The Business Case for Smart Credentials

Multiple functions make the technology an easy choice


Smart credentials are in the future for every organization. With increased security capabilities, they can be used to host multiple applications, enabling organizations to consolidate many services on one card - producing cost savings and increased efficiency. By combining the openness and security of open system contactless smart credentials with a myriad of applications, organizations can provide staff with more contactless functions without having to perform the software and interface tweaks so prevalent with proprietary credentials.

From checking out parts at the factory depot and buying lunch at the company cafeteria to passing a biometric verification for security at the data center, contactless smart credentials are convenient - one credential has the ability to provide many features, including identification, check-out privileges, building access, cafeteria and vending machine purchases, and many more.

Of course, any type of card can be used in these applications - magnetic strip, proximity or proprietary smart card. However, organizations are learning that they get their best return on investment (ROI) with open architecture smart credentials. Within a smart credential, a microchip can store, protect and modify information, providing many opportunities for information sharing and exchange. Smart cards offer a number of ways to verify an individual, including static and dynamic passwords, digital certificates and private keys, biometrics and pictures.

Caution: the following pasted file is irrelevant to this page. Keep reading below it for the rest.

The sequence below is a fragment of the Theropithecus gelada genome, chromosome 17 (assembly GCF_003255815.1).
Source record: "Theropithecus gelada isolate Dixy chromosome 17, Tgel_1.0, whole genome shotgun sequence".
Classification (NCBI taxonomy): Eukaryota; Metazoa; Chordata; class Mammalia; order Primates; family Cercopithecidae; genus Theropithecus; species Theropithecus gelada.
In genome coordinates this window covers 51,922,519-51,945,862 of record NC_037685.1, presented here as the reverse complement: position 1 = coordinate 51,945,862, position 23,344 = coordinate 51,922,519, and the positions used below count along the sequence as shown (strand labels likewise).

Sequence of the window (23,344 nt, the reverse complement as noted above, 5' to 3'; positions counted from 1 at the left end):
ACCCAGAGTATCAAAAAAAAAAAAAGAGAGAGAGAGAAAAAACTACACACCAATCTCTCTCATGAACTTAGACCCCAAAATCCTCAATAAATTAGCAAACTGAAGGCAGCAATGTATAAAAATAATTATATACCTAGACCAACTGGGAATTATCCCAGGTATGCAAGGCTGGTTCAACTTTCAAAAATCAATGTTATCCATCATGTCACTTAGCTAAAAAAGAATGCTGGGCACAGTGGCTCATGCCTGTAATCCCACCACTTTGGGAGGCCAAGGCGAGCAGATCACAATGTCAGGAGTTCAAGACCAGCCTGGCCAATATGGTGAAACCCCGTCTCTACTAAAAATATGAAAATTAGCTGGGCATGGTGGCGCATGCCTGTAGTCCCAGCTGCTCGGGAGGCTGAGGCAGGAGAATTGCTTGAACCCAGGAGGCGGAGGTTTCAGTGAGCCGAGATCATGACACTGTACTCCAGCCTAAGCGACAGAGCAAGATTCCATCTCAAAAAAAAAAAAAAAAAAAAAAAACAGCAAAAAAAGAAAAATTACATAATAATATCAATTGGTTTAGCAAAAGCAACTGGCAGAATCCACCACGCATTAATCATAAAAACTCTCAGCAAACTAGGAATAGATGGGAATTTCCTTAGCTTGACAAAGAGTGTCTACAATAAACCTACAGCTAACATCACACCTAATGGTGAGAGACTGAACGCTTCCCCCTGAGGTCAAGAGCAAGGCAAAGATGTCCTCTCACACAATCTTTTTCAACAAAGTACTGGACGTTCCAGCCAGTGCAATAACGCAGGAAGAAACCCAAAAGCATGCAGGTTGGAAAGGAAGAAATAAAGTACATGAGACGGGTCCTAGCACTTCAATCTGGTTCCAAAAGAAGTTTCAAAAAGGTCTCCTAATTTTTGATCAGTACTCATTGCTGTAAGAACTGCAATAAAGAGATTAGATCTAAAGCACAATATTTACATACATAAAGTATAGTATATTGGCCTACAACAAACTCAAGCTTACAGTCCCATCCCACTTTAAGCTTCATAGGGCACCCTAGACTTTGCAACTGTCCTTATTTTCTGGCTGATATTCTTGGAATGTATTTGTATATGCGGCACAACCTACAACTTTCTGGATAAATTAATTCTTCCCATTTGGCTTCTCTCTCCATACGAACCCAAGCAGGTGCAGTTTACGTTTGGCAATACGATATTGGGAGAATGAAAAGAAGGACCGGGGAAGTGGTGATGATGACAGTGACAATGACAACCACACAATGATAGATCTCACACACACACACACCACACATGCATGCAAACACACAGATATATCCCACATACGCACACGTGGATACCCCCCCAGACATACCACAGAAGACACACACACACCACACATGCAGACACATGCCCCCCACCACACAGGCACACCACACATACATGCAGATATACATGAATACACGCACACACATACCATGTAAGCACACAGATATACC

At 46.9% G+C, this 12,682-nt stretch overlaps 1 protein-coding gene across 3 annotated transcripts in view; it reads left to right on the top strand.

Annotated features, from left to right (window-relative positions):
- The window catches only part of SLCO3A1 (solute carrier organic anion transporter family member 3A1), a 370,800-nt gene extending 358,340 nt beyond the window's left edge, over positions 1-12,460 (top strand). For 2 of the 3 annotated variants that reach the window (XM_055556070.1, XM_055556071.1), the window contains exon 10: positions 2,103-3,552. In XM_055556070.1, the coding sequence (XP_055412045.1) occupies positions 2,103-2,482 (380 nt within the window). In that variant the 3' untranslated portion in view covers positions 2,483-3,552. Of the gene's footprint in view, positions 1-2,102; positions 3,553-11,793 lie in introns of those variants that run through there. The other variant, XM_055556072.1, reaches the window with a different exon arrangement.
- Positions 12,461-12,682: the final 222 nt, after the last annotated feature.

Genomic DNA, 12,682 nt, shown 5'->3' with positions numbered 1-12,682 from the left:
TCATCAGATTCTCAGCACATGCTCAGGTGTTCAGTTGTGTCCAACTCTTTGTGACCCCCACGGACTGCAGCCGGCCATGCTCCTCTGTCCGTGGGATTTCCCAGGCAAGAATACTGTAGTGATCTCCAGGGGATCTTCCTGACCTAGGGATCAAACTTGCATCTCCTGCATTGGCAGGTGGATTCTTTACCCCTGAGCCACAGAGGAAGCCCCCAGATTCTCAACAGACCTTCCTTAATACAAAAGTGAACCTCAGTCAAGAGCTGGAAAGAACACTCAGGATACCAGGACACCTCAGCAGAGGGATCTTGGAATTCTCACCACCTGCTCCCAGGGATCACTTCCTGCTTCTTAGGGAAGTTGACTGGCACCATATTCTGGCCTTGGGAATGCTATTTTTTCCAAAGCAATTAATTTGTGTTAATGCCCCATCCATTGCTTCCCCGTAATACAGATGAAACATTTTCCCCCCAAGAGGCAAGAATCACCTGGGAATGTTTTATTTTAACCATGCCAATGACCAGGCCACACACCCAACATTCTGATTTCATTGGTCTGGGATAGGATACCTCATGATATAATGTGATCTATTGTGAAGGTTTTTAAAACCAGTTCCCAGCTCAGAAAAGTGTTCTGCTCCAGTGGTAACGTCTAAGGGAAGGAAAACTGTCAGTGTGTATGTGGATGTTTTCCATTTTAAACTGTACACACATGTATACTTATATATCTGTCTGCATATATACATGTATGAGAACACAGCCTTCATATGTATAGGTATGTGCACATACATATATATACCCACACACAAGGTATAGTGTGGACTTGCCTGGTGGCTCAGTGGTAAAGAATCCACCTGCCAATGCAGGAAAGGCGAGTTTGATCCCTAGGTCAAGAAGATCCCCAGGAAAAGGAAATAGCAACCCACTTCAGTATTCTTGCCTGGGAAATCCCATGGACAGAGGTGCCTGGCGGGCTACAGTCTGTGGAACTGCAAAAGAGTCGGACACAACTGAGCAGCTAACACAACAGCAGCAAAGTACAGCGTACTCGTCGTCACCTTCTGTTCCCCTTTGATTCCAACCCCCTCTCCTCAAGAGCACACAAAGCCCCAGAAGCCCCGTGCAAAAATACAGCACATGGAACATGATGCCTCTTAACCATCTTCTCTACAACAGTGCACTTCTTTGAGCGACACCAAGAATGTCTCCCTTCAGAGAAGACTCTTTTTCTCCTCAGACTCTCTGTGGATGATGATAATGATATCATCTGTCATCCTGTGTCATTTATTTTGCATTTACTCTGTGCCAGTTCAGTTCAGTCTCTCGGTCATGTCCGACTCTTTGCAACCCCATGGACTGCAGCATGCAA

With the price of smart credentials being comparable to proximity cards today, there is no reason not to deploy smart credentials immediately, even if the only application will be physical access control. A smart credential, for the same price, provides a higher level of security, more convenience and far greater functionality than a proximity card.

Cost Repercussions

Secure access solutions available with open system smart credentials have important ROI implications. For example, in smart card programs introduced for password control, an organization immediately solves the problem of (forgotten) passwords - a nemesis for both users and administrators. The organization will reduce overhead costs simply by not having to administer passwords.

Also, the roll-out of smart credential solutions for physical access control is typically done in tandem with the implementation of card management systems that involve card issuance, personalization, access rights, management and post-issuance. Such solutions alone simplify management processes, making them more cost-effective.

By introducing smart credential-based authentication, a facility can immediately reduce the number of staff members needed to manage and control access to laboratories, data centers and other buildings that only authorized staff should enter. By demonstrating their reduced risk in terms of intruders gaining access to their facilities, organizations can affect marked savings on insurance premiums.

At the core of an access control system is the need to stop unwanted individuals from gaining access to facilities. Companies require systems that minimize the prospect of equipment and intellectual theft. The effect of equipment theft is also highly likely to impact staff productivity in the short term, due to a lack of equipment and potentially ensuing stress.

Most important of all, though, is protecting the safety of employees and visitors. In today's environment, programs that foster increased facility security are on the forefront of every security director's mind. In comparison to door keys, magnetic stripe cards or proximity cards, smart credentials are more difficult to duplicate. By issuing their staff credentials with strong authentication mechanisms, companies are effectively investing in their well being and demonstrating that they take security seriously.

Specifications that Will Increase ROI

Look for a contactless smart credential that is armed with mutual authentication and encrypted with AES 128- bit diversified keys. With such capabilities, the card and reader verify that they are authorized to communicate bi-directionally.

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